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Soldier worried by debts and jumpy after Afghanistan service, inquest told

Rifleman Darren Mitchell, 20, from London, was found hanged in his room at Abercorn Barracks in Ballykinler, Co Down in February 2013.

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An inquest is taking pace into the death of Rifleman Darren Mitchell (Liberty Human Rights/PA)

An inquest is taking pace into the death of Rifleman Darren Mitchell (Liberty Human Rights/PA)

An inquest is taking pace into the death of Rifleman Darren Mitchell (Liberty Human Rights/PA)

A soldier who is believed to have taken his own life was £6,000 in debt, jumpy after his service in Afghanistan and felt isolated, an inquest has heard.

Rifleman Darren Mitchell, 20, from London, was found dead in his room at Abercorn Barracks in Ballykinler, Co Down, on February 10 2013.

It came just months after another soldier, Lance Corporal James Ross, 30, from Leeds, was also found hanged in his room, on December 8 2012.

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Lance Corporal James Ross, pictured, and Rifleman Darren Mitchell both died at their base in Northern Ireland (Liberty Human Rights/PA).

Lance Corporal James Ross, pictured, and Rifleman Darren Mitchell both died at their base in Northern Ireland (Liberty Human Rights/PA).

Press Association Images

Lance Corporal James Ross, pictured, and Rifleman Darren Mitchell both died at their base in Northern Ireland (Liberty Human Rights/PA).

Both men were serving with the Second Battalion the Rifles and had previously been on active service in Afghanistan.

An inquest sitting at Ballymena courthouse is examining both deaths.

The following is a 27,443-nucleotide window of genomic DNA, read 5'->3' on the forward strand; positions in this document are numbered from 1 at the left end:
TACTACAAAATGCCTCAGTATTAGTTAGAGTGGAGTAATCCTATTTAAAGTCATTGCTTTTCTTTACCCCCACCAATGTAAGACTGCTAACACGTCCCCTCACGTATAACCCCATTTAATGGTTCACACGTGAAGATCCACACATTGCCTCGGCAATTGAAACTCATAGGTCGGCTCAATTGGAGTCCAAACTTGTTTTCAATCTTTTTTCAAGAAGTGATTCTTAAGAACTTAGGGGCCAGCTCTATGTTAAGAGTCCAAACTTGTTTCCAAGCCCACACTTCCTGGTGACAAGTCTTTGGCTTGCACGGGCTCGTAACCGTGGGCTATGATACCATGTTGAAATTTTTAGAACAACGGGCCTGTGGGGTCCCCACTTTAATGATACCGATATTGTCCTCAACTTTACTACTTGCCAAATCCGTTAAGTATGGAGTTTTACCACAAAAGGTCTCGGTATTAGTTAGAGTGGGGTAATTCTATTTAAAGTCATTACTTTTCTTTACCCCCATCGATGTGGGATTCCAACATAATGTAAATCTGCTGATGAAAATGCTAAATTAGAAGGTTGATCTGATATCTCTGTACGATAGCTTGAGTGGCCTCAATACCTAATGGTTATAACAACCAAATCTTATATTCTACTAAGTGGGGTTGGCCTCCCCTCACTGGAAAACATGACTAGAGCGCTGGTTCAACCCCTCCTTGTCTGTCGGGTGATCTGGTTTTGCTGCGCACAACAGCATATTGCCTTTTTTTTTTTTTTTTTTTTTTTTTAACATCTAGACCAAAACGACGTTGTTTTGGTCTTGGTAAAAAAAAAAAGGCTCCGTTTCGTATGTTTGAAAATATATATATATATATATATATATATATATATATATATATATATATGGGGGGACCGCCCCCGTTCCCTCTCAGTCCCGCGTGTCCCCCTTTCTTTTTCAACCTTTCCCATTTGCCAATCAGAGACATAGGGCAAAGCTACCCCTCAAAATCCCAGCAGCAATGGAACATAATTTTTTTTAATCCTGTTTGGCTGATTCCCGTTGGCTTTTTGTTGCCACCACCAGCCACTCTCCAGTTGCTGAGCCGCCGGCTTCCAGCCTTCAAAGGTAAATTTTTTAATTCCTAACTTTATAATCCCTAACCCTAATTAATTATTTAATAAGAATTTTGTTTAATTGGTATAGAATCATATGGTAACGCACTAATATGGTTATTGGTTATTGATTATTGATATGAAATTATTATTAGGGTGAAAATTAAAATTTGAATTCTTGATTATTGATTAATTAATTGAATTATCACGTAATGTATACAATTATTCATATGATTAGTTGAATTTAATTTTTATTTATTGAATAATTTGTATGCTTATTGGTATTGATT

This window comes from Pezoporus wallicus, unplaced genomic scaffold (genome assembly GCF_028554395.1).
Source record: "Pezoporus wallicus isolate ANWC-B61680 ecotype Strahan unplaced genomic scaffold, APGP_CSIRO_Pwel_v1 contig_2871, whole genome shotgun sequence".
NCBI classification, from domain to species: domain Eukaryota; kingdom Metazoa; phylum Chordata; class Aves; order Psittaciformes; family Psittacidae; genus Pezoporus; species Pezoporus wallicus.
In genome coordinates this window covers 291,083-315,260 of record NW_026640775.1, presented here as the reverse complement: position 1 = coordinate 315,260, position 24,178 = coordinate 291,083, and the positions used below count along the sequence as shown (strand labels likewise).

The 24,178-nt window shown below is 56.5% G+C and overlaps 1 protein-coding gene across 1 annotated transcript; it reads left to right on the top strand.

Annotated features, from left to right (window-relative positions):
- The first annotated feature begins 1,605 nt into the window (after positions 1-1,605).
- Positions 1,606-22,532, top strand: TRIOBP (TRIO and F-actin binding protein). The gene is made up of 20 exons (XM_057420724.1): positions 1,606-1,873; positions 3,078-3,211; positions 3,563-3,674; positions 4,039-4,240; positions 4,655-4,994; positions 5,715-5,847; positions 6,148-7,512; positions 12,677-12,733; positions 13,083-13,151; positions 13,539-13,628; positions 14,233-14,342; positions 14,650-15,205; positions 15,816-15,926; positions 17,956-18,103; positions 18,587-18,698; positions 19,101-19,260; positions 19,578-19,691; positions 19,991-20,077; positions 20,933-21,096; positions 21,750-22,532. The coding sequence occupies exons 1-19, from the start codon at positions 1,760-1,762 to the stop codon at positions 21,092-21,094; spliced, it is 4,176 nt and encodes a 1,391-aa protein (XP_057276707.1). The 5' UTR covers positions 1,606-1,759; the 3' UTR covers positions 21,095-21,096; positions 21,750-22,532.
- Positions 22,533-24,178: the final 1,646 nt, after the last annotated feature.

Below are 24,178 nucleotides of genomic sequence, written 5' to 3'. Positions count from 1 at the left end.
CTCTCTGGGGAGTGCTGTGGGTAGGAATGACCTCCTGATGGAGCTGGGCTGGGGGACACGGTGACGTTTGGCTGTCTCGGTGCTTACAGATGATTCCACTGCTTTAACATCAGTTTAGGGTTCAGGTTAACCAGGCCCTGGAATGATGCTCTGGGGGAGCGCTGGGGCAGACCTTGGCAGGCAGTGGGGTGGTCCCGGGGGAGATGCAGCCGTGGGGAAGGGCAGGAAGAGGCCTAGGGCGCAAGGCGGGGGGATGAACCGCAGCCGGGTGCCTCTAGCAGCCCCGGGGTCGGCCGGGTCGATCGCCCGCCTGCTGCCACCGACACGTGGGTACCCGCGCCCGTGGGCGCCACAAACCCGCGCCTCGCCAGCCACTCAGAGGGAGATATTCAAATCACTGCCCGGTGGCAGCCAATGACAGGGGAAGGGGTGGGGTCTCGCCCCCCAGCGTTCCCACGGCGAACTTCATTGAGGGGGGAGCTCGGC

Carol Mitchell told the inquest it was a “perfect storm” of factors that contributed to her son’s death.

She described how he had been in debt up to £6,000, an amount that she said would have seemed “insurmountable” to Darren, pointing out he was just 20.

Following his death, she said the owed back pay from the Army settled those debts.

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The inquests are taking place a Ballymena courthouse (Rebecca Black/PA)

The inquests are taking place a Ballymena courthouse (Rebecca Black/PA)

PA Wire/PA Images

The inquests are taking place a Ballymena courthouse (Rebecca Black/PA)

Mrs Mitchell also told the inquest that Darren had told her about two incidents in Afghanistan which upset him.

In one, he had been due to be the soldier at the front of a patrol but was swapped with a colleague at the last minute. That soldier then suffered severe leg injuries in an attack.

She also detailed that towards the end of 2012, he had become hyper vigilant, confided in her less, was jumpy and struggling to sleep.

He had successfully applied for his “dream job” in the Army as an outdoor activity instructor, but this had involved undertaking courses across the UK and in Spain and Germany which left him very tired.

In addition, Mrs Mitchell described how her son had felt isolated after a knee injury held him back from joining his unit in Afghanistan, and instead had to serve with a different unit.

When he returned to Ballykinler and the new job, he continued to feel isolated, as a number of soldiers were taking redundancy at that time.

“Everything hit him at that precise moment,” Mrs Mitchell told the inquest.

“He thought everyone was leaving, he was exhausted, his back pay hadn’t come through, he had had a row with Cher (his girlfriend) and he had just got back after being away for a long time.”

She added that she did not blame the Army for his death but felt more could have been done to help him.

The inquest continues.

PA